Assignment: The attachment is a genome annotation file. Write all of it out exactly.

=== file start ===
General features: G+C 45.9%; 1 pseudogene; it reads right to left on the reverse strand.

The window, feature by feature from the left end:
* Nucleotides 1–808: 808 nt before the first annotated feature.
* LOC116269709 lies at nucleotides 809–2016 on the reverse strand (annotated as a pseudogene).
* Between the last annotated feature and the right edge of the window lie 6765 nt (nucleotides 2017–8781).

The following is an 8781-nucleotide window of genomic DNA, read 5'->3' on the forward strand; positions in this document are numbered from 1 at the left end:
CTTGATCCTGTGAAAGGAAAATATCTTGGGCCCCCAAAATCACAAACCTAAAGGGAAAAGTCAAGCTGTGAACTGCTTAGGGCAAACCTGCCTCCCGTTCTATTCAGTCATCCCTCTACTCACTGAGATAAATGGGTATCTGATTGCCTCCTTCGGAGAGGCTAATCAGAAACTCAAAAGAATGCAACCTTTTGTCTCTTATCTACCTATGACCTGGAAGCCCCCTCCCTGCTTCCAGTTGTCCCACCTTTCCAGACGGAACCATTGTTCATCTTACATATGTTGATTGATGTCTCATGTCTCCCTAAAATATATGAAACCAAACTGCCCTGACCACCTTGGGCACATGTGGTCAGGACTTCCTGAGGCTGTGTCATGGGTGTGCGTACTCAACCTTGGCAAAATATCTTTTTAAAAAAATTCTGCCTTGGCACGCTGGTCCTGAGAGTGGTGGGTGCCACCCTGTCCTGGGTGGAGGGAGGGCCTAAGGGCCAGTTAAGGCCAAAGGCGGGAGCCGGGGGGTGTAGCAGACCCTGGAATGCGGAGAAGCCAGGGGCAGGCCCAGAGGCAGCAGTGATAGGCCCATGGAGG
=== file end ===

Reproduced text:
General features: G+C 45.9%; 1 pseudogene; it reads right to left on the reverse strand.

The window, feature by feature from the left end:
* Nucleotides 1–808: 808 nt before the first annotated feature.
* LOC116269709 lies at nucleotides 809–2016 on the reverse strand (annotated as a pseudogene).
* Between the last annotated feature and the right edge of the window lie 6765 nt (nucleotides 2017–8781).

The following is an 8781-nucleotide window of genomic DNA, read 5'->3' on the forward strand; positions in this document are numbered from 1 at the left end:
CTTGATCCTGTGAAAGGAAAATATCTTGGGCCCCCAAAATCACAAACCTAAAGGGAAAAGTCAAGCTGTGAACTGCTTAGGGCAAACCTGCCTCCCGTTCTATTCAGTCATCCCTCTACTCACTGAGATAAATGGGTATCTGATTGCCTCCTTCGGAGAGGCTAATCAGAAACTCAAAAGAATGCAACCTTTTGTCTCTTATCTACCTATGACCTGGAAGCCCCCTCCCTGCTTCCAGTTGTCCCACCTTTCCAGACGGAACCATTGTTCATCTTACATATGTTGATTGATGTCTCATGTCTCCCTAAAATATATGAAACCAAACTGCCCTGACCACCTTGGGCACATGTGGTCAGGACTTCCTGAGGCTGTGTCATGGGTGTGCGTACTCAACCTTGGCAAAATATCTTTTTAAAAAAATTCTGCCTTGGCACGCTGGTCCTGAGAGTGGTGGGTGCCACCCTGTCCTGGGTGGAGGGAGGGCCTAAGGGCCAGTTAAGGCCAAAGGCGGGAGCCGGGGGGTGTAGCAGACCCTGGAATGCGGAGAAGCCAGGGGCAGGCCCAGAGGCAGCAGTGATAGGCCCATGGAGG